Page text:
Saving for College: The Basics of a 529 Plan

Help your child get a hard start in paying for college with a 529 plan.

Every month, money is automatically debited from my checking account and deposited into a 529 plan that I opened on behalf of my son. While it's not a huge amount of money, and the end result will probably not pay for his entire four-year degree, it's still something that will help him in the future.

A 529 plan can be a great way to put the power of compound interest to work for your child. While I believe that a child should take an active role in paying for college (getting scholarships, saving, working, etc.), I do think there is room for parents and others to help out. And one way to do that is to contribute to a 529 plan.

What is a 529 Plan?

Basically, a 529 plan is an investment account meant to help you save for college. (Jeff Rose at Good Financial Cents has a great post answering questions about college savings plans.) You put the money in the account, and if the investment does well, you end up with more money. It's a way to boost college savings since you are investing.

One of the great things about the 529 plan is that the money grows tax-free. So, as long as your child withdraws the money for qualified education expenses, he or she doesn't have to pay taxes on the earnings. It is possible to change the beneficiary of the account if something happens to prevent your child from attending college and you own the assets in the account.

Realize that there is no federal tax benefit for contributing to a 529 plan. Some states will offer you a tax deduction for contributions, though. So, if you contribute to your state's 529 plan, you might be able to receive a deduction on your state income taxes. Check with your state and your state's plan to see if this is the case.

Choosing a 529 Plan

Many states offer 529 plans, and you probably ought to start your 529 search in your own state. However, realize that your state's plan might not be the best for your needs. Choosing a 529 plan should involve thought and research. Some things to consider as you look at 529 plans include:

  • Eligible schools: While many state 529 plans don't confine you to a single state, some do. Make sure you have various schools in various states to choose from. Unless you are certain that your child will attend college in your state, don't choose a 529 plan that limits choices. Consider plans that have more school choices.
  • Investment options: Look at the investment options offered. Some plans offer a wide variety of low-cost funds that you can invest in. Other plans, unfortunately, offer limited choices and you could be stuck with high-fee plans. These plans erode your earnings. Try to find a plan that will let you choose low-cost investing options.
  • Convenience: Many 529 plans are easy to open and will allow automatic investments. This can be a great way to ensure that you make regular contributions. Have a direct debit arranged if possible so that you can conveniently contribute each month.

Do a little research, and you should be able to find a 529 plan that works for you and your child. And, even better, as your child gets older, he or she can help the fund grow by contributing money from an after-school job, or by contributing a portion of his or her allowance.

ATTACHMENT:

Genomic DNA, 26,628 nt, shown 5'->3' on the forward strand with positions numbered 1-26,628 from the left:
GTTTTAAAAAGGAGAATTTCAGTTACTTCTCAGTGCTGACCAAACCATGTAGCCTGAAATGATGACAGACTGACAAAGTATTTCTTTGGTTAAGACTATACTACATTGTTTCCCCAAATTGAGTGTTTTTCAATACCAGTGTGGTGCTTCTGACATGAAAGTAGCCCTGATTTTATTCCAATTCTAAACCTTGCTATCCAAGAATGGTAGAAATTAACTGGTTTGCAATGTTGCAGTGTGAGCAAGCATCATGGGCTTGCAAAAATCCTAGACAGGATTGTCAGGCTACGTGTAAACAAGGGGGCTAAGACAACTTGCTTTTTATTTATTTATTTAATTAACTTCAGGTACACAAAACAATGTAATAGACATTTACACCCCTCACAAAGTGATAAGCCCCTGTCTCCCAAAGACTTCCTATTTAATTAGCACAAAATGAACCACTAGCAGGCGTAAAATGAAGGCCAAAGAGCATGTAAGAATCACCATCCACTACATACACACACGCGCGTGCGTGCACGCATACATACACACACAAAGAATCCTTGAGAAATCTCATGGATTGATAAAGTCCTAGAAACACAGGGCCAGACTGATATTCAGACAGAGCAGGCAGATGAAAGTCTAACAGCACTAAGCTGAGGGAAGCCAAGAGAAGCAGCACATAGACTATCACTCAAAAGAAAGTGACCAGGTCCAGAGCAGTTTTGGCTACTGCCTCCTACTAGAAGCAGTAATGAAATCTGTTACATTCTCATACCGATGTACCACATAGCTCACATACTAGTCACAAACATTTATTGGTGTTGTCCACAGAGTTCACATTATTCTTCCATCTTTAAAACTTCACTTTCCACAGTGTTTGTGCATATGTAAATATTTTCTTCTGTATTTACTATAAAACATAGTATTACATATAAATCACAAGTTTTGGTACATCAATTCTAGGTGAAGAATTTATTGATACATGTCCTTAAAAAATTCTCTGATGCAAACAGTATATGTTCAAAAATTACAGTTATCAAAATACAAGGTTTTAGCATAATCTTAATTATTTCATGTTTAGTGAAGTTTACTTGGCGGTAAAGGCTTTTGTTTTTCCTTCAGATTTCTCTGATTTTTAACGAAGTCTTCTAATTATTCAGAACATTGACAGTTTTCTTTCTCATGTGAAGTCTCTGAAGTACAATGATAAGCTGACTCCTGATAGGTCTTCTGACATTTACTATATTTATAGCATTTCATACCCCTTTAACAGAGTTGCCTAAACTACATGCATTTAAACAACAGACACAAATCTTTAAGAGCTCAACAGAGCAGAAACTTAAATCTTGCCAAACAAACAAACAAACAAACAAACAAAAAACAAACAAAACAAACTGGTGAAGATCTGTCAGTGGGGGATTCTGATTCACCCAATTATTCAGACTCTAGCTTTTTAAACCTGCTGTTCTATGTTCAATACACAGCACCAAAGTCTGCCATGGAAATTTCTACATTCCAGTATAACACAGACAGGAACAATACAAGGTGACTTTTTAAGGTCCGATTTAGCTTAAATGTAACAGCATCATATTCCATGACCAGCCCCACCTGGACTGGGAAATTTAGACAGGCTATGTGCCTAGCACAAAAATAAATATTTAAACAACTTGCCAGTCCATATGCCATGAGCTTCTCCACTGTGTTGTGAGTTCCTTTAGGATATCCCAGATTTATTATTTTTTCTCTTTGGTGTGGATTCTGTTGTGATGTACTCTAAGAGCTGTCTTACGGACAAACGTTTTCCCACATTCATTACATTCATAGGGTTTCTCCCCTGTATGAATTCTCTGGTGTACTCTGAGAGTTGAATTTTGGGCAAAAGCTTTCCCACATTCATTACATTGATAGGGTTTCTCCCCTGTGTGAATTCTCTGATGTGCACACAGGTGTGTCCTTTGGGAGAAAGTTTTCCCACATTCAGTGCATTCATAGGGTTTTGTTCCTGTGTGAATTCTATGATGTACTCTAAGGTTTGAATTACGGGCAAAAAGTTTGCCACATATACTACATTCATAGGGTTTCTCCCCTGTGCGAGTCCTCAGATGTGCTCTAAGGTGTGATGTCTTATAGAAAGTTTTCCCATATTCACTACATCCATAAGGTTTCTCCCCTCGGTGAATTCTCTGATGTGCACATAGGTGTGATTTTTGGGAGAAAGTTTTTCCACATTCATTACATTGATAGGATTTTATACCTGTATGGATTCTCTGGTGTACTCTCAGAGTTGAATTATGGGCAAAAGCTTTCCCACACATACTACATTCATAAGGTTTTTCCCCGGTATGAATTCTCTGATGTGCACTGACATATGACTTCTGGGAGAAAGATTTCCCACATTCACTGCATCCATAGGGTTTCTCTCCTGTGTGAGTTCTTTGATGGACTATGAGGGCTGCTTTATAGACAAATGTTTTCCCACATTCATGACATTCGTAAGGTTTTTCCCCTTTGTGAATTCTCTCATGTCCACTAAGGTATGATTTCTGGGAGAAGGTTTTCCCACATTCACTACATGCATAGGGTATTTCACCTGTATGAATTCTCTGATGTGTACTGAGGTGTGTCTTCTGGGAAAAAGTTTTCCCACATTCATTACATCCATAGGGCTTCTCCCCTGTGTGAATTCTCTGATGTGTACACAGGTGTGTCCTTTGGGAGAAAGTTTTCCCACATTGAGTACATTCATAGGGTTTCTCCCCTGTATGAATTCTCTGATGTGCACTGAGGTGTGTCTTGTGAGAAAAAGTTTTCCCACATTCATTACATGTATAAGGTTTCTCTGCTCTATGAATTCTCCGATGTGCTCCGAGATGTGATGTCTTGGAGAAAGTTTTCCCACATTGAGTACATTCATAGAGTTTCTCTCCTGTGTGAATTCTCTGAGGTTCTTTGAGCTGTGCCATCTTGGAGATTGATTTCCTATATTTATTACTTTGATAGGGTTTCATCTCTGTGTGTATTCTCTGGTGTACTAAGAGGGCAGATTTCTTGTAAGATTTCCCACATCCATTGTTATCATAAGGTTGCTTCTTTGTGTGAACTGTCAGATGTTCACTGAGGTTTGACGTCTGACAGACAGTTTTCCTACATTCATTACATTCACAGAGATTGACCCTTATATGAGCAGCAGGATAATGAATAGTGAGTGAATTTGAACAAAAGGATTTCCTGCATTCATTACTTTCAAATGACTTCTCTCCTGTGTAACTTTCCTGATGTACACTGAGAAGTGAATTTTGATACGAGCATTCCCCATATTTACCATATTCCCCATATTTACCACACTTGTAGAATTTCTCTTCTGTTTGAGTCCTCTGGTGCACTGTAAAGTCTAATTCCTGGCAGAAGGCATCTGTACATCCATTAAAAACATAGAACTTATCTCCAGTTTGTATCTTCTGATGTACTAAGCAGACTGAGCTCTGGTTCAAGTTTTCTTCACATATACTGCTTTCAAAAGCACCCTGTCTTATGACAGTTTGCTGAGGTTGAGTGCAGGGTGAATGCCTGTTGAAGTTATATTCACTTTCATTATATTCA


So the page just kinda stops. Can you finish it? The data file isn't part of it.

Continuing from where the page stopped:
There is no reason not to get a head start on saving up for college. One way to boost your college savings is to make use of investing. Realize that there is a risk of loss, though. Anytime you invest, you could lose money, and there are risks associated with 529 plans. However, with the right research and some planning, you can choose a 529 plan that helps ensure your child's future.

Image source: Electron via Wikimedia Commons

6 thoughts on “Saving for College: The Basics of a 529 Plan”

  1. Very timely piece as I’ve been considering different 529 options myself lately.

    I like to maximize my Roth first as contributions there can be used for school as well (you just have to decide yourself what goes to retirement and what goes to school). The upside of the Roth is that it doesn’t count towards financial aid. When the time comes, if you do try to get a financial aid package, schools will want to take all the money you’ve saved via 529’s but they won’t consider touching your Roth. That said, after maximizing your Roth, 529 is the next best thing. Now I just have to figure out which 529 plan is best for me. The whole process if very daunting!

    1. Great idea on the Roth! I think that’s a great strategy. We can also open a Roth in our son’s name — once he begins pulling in an earned income anyway.

  2. Sounds like we have similar philosophies on the 529. I opened one for my spouse. I don’t get any state specific tax advantages in my state, but money set aside in a 529 still can’t be used elsewhere. So I feel like that’s one benefit, that I won’t be tempted to use the savings on something else. Like you I probably won’t save enough to cover the whole degree. But any bit helps I think!

    1. Great point about having the money earmarked! Once it’s designated to go elsewhere, it really can help you keep your hands off.

  3. Earmarked money is a good idea.

    I also already maximize my Upromise acct but this is good advise as well.

    My advise is if you havent started a plan — Dont forget to visit the longest standing website with 529 information, they have been around since 2001 with compare tools and calculators to help you find the right plan for you. Tax Advantages is always something to look at and they talk about that as well. is the best source for objective information about Section 529 college savings plans and other ways to save and pay for college. They compile and analyze the information that will help parents and financial professionals ease the pain of constantly rising tuition.

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